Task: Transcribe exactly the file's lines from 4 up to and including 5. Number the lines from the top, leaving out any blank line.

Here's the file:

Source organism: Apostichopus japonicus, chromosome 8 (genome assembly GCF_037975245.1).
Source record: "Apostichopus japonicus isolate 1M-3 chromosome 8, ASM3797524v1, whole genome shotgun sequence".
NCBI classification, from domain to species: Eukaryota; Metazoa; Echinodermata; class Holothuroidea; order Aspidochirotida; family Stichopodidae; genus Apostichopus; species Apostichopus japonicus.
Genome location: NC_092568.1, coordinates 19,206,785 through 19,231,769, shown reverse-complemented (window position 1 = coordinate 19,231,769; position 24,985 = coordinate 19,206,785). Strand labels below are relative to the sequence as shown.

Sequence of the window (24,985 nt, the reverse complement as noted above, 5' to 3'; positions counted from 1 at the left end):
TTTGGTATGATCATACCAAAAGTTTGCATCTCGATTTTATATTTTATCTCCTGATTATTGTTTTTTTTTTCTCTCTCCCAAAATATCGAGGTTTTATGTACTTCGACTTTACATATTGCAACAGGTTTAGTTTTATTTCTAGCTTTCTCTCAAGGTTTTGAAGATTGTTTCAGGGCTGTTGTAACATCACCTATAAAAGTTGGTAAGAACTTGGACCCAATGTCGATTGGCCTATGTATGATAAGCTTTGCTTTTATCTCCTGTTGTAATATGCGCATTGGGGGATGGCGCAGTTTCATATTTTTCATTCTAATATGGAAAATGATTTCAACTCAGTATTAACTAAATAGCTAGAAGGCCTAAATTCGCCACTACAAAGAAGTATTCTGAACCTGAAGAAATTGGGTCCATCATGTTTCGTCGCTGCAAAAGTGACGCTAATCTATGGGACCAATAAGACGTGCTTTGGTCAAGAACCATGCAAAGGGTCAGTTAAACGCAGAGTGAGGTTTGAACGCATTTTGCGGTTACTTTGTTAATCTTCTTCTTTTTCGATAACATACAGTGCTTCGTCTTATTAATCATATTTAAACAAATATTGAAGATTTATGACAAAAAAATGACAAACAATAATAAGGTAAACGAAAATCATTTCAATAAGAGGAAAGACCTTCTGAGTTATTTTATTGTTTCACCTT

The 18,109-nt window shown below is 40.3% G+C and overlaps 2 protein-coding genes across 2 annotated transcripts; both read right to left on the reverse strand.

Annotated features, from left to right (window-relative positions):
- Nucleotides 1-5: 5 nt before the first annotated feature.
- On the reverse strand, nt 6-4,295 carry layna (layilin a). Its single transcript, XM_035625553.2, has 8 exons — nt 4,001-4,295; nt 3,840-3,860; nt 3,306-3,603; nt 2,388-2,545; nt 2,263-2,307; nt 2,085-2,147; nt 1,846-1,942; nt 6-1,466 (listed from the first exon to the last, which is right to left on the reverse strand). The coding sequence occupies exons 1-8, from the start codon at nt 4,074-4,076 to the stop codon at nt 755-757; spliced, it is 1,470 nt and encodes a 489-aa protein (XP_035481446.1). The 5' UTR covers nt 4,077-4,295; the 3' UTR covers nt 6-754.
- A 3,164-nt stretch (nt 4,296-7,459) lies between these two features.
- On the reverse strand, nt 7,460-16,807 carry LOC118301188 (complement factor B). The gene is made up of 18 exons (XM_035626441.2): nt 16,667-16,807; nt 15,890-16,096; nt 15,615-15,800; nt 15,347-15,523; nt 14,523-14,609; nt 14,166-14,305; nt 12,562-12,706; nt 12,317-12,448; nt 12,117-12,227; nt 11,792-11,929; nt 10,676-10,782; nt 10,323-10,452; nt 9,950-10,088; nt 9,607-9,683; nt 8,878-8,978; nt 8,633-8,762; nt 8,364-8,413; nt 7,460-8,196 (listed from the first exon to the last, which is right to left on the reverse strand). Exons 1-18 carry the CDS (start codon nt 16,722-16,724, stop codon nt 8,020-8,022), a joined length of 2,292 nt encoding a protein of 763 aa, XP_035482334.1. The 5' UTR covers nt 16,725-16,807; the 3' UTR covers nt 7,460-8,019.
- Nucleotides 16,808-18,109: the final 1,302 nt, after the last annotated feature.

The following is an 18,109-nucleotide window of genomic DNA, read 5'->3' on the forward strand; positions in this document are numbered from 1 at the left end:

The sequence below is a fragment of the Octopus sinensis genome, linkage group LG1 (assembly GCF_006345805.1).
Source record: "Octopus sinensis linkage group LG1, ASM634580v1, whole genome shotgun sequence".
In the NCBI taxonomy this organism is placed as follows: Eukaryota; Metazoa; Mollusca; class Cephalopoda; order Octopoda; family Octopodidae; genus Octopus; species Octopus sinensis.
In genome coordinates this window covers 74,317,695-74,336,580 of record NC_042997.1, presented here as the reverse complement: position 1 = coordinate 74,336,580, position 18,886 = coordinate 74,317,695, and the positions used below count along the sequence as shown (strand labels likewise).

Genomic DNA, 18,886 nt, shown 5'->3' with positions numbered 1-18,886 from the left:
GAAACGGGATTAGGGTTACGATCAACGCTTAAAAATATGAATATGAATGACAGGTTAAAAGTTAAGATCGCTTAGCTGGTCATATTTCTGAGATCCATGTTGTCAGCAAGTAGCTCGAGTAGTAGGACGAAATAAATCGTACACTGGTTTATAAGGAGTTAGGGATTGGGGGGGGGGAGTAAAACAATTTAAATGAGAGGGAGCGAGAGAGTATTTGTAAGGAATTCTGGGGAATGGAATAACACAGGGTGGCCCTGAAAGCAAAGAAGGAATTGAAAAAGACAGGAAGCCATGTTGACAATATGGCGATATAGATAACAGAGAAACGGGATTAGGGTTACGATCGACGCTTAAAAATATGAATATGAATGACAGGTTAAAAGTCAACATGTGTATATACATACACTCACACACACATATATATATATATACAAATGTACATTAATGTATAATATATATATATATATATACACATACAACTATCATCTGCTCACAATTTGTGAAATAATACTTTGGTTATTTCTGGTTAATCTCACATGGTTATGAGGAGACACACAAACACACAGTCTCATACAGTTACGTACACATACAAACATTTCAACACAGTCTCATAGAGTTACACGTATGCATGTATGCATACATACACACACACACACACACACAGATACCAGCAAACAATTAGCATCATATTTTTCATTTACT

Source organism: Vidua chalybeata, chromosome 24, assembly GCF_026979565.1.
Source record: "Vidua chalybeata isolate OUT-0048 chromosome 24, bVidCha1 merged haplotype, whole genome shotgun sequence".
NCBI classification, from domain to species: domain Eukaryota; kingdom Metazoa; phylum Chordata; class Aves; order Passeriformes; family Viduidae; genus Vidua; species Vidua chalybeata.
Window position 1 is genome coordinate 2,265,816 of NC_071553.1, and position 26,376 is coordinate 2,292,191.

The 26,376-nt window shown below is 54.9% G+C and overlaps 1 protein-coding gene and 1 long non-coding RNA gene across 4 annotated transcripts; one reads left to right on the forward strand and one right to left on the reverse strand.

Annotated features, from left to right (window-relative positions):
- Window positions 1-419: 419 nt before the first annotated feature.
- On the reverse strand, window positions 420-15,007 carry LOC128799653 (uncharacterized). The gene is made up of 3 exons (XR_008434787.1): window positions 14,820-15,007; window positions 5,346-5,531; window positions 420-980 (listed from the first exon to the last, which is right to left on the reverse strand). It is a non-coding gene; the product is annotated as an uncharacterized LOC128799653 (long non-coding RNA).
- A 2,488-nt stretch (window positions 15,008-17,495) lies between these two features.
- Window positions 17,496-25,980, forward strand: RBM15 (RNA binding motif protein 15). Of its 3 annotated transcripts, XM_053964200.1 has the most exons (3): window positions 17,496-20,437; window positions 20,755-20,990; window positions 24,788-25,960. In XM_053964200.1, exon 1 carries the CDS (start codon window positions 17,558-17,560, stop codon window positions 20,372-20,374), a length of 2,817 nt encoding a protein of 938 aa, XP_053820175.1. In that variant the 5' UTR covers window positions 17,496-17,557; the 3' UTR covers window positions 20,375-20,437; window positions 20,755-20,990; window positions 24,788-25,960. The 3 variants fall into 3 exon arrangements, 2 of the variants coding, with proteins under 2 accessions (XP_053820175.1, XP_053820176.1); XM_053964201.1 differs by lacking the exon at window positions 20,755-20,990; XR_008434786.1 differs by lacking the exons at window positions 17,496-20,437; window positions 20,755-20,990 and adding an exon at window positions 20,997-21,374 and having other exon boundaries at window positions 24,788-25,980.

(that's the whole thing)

Genome location: NC_092568.1, coordinates 19,206,785 through 19,231,769, shown reverse-complemented (window position 1 = coordinate 19,231,769; position 24,985 = coordinate 19,206,785). Strand labels below are relative to the sequence as shown.

Sequence of the window (24,985 nt, the reverse complement as noted above, 5' to 3'; positions counted from 1 at the left end):